Encouragingly, there is now momentum for a successful settlement of the Cypriot question. Turkey is serious about seeing this problem resolved before May 1 (when Cyprus is set to enter the EU). Turkey has accepted the proposals advanced by UN Secretary-General Kofi Annan; not only will the Annan Plan serve as the basis for a final settlement, Turkey has agreed that if the Greek and Turkish Cypriots cannot resolve outstanding issues by a certain date, Turkey will negotiate directly with Greece in an attempt to reach a resolution. Should Athens and Ankara, in turn, fail to reach consensus, they will accept whatever the Secretary-General proposes to "fill in the blanks."
By helping to facilitate a Cyprus solution, the EU will find it more difficult to resist giving Turkey a date to start accession talks with Ankara. Even if the Annan Plan is ultimately rejected by either Cypriot party in the referenda scheduled for April, Turkey will have acted in good faith to solve the division of the island and can no longer be considered an obstacle for a solution. But if the window of opportunity is lost, there may never be another chance for such high-level and intense international engagement.
The No-Date Worst-Case Scenario
Commenting on Russian-American relations in the Winter 2003/04 issue of The National Interest, Dimitri K. Simes rhetorically asked,
"What perverse logic would lead one to believe that America can treat [Vladimir] Putin as an opponent . . . while expecting the Kremlin to accommodate American priorities?"
The same logic could be applied to Turkey. In a post-9/11 and post-Saddam era, Turkey has become the new frontline state for American and EU security interests in a region extending from the Middle East and North Africa to the Caucasus, Central Asia, Afghanistan and Pakistan. Yet how can continued Turkish cooperation in these matters of vital national interest be assured if Turkey's own European aspirations are continuously denied?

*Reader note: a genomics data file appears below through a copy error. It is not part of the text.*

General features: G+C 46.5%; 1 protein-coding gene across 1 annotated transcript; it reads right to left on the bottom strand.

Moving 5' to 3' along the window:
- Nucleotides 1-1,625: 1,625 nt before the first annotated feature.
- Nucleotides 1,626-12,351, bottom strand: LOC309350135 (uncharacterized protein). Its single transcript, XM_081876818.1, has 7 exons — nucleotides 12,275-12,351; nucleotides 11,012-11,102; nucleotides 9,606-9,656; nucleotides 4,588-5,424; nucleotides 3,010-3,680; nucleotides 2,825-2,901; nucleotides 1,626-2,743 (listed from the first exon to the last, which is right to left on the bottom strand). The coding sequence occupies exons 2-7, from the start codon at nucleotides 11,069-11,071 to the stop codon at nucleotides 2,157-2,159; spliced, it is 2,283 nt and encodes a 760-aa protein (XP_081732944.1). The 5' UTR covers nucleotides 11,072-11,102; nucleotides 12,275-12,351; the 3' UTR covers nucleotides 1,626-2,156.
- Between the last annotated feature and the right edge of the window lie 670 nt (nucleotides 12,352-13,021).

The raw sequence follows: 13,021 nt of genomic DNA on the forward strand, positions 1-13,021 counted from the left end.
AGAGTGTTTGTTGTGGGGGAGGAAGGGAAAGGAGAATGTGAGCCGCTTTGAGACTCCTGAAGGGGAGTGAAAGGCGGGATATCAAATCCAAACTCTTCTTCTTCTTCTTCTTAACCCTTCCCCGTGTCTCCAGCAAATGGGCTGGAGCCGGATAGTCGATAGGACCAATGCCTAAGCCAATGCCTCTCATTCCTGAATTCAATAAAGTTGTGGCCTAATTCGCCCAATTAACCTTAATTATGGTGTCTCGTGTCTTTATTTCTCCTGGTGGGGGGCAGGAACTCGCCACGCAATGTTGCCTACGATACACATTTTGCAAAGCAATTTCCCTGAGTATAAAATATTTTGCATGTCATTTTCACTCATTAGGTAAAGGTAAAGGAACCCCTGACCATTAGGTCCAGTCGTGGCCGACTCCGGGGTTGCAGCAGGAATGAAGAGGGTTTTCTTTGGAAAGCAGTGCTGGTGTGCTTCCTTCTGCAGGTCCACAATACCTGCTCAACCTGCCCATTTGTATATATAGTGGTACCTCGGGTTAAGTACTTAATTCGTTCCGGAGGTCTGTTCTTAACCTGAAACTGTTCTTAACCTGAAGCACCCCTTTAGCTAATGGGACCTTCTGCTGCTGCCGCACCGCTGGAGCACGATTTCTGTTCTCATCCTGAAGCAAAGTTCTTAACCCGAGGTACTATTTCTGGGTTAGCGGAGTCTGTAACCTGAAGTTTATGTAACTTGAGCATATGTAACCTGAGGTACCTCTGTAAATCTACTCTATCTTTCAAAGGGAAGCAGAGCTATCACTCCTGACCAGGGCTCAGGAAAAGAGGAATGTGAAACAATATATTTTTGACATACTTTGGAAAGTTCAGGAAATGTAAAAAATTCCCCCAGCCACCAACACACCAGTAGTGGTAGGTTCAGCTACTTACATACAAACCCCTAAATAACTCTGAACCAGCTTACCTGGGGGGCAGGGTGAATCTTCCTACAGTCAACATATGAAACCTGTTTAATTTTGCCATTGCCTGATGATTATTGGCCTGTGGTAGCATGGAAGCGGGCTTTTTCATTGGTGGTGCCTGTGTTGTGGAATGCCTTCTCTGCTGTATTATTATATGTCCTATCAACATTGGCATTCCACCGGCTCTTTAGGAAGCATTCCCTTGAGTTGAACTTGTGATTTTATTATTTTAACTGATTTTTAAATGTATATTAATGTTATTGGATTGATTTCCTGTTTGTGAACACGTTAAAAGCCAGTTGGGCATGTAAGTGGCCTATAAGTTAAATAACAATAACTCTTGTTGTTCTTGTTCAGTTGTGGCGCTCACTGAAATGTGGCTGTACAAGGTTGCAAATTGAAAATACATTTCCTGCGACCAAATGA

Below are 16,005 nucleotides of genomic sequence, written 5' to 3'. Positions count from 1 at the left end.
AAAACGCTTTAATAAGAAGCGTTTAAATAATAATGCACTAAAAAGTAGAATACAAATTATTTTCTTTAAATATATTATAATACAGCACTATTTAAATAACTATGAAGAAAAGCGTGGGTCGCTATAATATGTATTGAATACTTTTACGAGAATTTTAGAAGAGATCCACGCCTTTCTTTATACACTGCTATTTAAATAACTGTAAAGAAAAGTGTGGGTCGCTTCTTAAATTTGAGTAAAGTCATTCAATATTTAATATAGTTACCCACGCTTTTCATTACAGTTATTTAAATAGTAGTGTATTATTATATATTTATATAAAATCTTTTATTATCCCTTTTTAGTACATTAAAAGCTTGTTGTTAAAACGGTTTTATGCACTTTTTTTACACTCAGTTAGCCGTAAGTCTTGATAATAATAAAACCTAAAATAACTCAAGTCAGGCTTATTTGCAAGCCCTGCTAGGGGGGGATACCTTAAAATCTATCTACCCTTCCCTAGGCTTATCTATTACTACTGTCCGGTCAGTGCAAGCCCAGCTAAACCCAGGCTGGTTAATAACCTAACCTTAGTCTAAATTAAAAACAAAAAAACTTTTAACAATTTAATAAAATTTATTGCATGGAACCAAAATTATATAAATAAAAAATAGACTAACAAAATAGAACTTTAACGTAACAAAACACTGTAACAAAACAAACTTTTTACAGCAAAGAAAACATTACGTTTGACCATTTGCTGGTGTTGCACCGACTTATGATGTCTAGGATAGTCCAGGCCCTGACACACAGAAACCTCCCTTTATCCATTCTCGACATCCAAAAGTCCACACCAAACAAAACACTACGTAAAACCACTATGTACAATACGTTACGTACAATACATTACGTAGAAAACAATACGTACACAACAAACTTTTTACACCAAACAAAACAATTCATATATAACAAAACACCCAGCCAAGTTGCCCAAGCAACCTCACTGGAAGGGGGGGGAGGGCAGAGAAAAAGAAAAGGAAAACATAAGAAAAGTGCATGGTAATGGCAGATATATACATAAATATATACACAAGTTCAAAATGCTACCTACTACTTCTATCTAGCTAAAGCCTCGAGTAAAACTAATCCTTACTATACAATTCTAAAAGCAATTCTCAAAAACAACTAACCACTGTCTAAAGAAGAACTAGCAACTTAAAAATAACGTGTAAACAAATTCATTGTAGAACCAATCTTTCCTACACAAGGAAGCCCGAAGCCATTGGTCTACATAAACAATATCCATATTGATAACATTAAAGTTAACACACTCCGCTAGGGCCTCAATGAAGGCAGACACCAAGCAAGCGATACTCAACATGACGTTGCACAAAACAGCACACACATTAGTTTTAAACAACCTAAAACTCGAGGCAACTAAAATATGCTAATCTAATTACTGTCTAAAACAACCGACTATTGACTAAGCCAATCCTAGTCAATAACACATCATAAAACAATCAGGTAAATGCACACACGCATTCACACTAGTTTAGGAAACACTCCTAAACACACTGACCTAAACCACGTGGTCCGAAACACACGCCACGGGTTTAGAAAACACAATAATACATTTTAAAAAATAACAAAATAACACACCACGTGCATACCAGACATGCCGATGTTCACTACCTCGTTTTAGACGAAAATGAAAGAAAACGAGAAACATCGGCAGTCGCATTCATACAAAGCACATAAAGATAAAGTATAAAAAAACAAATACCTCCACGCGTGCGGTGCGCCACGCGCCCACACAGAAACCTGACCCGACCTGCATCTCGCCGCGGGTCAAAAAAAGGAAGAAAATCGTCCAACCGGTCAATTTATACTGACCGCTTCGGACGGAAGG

Some argue that the EU can continue to put Turkey off with little or no consequences, since "Turkey has nowhere else to go but Europe." But a fruitful, cooperative relationship cannot be built on such a foundation. For example, a rebuffed Turkey might abolish its Customs Union with the EU. Since its activation in 1996, Turkey has been able to export to the EU as if it were a member. Abolishing or limiting the Customs Union is still a favorite topic for Turkey's nationalists and industrialists, who suffer from competitive, higher quality and cheaper EU imports. Playing on popular fears and momentary anger, these groups could lobby successfully to withdraw from the Customs Union. The Turks might even go so far as to impose a limited trade embargo on European goods.
On top of that, strained relations between Europe and Turkey might undermine Europe's entire policy of engagement toward the Greater Middle East. The eu's "Barcelona Process"--launched in 1995 to extend the European zone of peace and prosperity across the Mediterranean to encompass the Muslim countries of North Africa and the Near East--cannot succeed without active Turkish participation. Germany's Foreign Minister Fischer noted in Munich in February 2004 that Turkey's membership in the Union was essential for the future of Europe's Middle East policy, including its strategic engagement with Iran and efforts to secure a lasting settlement between Israel and the Palestinians.